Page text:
According to recent studies conducted in Canada and the U.S., alcohol and drug consumption has significantly increased during the COVID-19 pandemic. The Canadian Institutes of Health Research (CIHR) conducted a survey that showed 23.3% of respondents reported drinking more alcohol compared to before the pandemic. The data analysis revealed that changes in alcohol use were associated with age, household income, a person’s living situation, anxiety, and feeling lonely or depressed.
The same survey also showed the connection between changes in employment status and modified behaviours in alcohol consumption. This increased consumption is due to a blurring of work and leisure hours with more people working at home and the popularization of cocktail hour during a lockdown. Further, a shift from on-premise to off-premise drinking could result in a shift from alcohol-related public disturbances to higher levels of domestic violence. Although it is currently unknown if changes in alcohol consumption during the pandemic will persist once the virus has subsided, the current situation is having immediate negative health effects on Canadians, including a higher rate of injuries.
It will be important to continue monitoring alcohol consumption as physical distancing restrictions are eased, as well as the long-term effects of the pandemic on drinking patterns and associated health outcomes. However, in the short-term, public health policies and primary care physicians should offer support to people whose alcohol consumption has increased, and in particular to those people with increased anxiety and depression.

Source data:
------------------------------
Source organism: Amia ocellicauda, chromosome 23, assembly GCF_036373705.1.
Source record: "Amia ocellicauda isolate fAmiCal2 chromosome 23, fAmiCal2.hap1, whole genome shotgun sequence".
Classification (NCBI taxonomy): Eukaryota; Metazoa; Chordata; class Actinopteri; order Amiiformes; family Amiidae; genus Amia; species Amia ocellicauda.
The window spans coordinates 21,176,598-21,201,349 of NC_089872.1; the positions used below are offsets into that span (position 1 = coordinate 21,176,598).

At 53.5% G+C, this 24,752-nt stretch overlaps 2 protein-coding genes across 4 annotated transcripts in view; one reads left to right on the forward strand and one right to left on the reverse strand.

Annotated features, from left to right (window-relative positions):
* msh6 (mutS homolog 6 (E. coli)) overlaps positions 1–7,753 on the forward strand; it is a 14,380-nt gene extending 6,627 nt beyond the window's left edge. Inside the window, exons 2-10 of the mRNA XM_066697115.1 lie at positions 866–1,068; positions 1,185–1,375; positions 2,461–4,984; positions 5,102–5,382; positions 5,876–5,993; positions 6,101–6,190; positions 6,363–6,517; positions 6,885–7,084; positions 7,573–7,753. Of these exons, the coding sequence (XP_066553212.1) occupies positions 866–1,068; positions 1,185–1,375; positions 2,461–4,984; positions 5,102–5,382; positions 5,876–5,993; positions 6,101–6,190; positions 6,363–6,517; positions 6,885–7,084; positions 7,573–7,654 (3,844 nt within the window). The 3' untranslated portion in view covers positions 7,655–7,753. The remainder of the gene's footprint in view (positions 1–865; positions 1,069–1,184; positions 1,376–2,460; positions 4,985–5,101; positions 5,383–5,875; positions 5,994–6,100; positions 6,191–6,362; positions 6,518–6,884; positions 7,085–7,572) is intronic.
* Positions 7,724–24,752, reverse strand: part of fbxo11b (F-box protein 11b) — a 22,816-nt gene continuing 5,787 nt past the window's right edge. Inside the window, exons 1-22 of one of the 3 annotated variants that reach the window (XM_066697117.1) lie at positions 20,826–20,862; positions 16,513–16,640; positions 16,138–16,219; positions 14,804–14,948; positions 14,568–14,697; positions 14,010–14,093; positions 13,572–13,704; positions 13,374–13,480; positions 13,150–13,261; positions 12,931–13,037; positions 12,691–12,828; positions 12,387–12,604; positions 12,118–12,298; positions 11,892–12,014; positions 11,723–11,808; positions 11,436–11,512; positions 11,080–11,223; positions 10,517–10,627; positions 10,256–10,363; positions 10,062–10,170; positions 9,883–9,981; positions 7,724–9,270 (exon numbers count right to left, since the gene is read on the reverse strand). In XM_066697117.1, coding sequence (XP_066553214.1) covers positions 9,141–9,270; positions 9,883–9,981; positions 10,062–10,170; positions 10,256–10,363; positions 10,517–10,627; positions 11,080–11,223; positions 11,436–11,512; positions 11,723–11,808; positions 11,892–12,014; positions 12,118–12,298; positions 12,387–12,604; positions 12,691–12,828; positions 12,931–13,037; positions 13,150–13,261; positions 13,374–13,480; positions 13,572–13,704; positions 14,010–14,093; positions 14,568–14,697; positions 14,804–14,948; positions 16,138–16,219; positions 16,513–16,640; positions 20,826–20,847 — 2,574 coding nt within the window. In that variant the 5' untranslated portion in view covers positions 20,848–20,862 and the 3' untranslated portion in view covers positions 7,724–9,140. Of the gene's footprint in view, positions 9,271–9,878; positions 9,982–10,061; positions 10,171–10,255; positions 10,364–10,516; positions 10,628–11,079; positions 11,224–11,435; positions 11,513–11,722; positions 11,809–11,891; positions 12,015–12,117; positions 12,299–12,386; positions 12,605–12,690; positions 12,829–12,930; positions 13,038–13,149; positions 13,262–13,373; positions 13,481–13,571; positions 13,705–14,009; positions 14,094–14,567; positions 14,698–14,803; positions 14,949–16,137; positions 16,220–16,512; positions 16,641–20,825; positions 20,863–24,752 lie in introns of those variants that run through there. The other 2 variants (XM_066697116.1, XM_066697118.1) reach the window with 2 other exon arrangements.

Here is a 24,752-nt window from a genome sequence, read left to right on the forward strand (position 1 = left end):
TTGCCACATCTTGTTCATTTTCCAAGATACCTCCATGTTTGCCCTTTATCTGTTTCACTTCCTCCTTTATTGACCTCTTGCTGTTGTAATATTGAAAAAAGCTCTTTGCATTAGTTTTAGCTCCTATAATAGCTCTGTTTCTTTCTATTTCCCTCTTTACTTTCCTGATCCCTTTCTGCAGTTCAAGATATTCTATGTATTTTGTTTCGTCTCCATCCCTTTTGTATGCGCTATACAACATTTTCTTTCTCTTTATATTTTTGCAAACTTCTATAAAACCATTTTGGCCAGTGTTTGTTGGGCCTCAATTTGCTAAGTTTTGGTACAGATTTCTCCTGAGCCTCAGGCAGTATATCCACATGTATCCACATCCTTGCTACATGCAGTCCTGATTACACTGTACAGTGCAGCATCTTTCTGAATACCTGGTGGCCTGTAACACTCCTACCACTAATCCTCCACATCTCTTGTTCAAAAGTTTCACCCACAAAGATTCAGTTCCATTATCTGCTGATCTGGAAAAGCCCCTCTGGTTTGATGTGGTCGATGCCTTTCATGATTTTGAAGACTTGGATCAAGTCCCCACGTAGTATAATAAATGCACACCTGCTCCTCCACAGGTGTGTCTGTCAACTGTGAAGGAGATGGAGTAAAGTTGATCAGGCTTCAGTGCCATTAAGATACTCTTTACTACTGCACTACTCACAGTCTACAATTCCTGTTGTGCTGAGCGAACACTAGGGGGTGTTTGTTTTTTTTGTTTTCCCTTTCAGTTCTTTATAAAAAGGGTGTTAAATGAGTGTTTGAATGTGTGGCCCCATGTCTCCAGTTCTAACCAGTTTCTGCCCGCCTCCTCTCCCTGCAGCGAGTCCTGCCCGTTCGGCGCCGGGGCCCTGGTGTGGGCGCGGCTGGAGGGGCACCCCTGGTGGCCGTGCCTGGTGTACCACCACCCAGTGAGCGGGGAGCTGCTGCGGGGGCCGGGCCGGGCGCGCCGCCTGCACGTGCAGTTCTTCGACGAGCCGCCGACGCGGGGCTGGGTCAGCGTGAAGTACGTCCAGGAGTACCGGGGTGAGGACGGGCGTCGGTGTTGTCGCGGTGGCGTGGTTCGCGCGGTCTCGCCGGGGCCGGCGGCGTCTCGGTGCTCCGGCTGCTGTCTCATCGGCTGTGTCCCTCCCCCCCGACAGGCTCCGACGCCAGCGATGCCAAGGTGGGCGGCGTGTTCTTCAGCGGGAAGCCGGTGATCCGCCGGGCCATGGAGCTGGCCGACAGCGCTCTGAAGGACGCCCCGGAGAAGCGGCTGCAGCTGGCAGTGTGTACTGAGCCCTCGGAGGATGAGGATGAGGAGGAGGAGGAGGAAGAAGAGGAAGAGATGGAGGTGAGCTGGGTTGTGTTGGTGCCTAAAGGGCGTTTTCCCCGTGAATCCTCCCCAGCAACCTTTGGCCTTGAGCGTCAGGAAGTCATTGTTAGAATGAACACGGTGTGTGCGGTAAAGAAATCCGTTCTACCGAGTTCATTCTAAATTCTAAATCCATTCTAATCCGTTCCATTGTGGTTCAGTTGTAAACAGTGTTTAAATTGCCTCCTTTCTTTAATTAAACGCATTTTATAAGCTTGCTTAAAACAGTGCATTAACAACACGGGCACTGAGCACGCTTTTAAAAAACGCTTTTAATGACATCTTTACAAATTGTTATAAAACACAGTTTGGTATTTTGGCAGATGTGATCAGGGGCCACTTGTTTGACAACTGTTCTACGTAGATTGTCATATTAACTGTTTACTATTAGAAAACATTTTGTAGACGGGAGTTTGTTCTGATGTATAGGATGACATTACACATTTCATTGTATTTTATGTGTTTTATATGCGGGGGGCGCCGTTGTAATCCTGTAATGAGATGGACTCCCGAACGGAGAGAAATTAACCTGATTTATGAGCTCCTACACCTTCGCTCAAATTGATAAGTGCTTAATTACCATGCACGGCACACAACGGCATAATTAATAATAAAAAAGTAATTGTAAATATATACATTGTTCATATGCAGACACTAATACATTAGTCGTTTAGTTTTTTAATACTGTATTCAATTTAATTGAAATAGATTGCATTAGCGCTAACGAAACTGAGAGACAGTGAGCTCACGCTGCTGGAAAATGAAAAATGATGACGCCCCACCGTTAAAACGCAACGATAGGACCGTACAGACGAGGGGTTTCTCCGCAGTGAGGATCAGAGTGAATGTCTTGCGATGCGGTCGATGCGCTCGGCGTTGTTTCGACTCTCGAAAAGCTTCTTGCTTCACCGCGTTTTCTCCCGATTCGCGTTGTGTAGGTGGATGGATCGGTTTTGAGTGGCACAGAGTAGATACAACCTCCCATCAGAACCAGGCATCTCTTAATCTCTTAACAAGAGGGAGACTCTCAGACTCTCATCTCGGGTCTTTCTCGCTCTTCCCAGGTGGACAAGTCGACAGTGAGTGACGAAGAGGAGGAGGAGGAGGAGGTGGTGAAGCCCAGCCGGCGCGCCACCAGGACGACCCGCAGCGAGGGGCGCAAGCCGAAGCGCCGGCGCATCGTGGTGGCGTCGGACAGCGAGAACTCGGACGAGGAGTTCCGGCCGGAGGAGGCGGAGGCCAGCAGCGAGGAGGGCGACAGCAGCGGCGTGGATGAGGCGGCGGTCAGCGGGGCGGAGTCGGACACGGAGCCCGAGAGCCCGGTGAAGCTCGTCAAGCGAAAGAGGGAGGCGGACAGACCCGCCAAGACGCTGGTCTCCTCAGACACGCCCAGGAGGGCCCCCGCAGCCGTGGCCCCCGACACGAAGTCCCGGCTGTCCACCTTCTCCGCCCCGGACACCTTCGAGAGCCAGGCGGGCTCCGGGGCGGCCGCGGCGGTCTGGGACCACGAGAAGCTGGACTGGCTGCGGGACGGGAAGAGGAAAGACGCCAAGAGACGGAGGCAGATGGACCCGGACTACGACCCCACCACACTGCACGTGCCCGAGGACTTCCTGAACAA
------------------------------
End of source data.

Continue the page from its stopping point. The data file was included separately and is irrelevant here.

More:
The Standard, a U.S.-based insurance company, recently conducted a study that highlights a significant increase in alcohol and other substance use affecting 49% of American workers. The research shows the pandemic is increasing the strain on workers resulting in growing mental health issues and substance use. And this increase is clearly affecting productivity on the job more now than before the pandemic. The Standard’s survey results also showed for the 49% of workers who reported struggling with some level of addiction, the number of workers reporting lower productivity or missed work due to substance use or addiction has nearly doubled since 2019. About one-third (36%) of respondents reported that substance use has affected their work more since the pandemic began. Furthermore, one in five participants (19%) reported at least weekly usage of alcohol, drugs or prescription medication. Notably, the study results revealed that alcohol remains the most common substance used by workers, with 1 in 10 participants also reporting struggles with prescription medication during the past year.
Such increases in alcohol and drug consumption are a cause for concern according to a recent article published by HRReporter. The article suggests that the recent rise in alcohol and drug use may increase workplace testing since excessive consumption of drugs and alcohol can affect the quality and quantity of work, increase absenteeism and create potential safety issues. This issue isn’t just in the U.S. A Canadian survey conducted last summer found that one out of four respondents consumed more alcohol than they would have before the pandemic. A similar proportion of cannabis users reported consuming the drug more frequently since the onset of the pandemic.
Education Key to Safe Workplace
Education is the best starting point to help employees avoid violations of drug and alcohol policy. A training solution that is easy to use, provides meaningful learning using content created by industry experts, and is regularly refreshed constitutes an operator’s best defence against increased costs and reduced productivity and wages.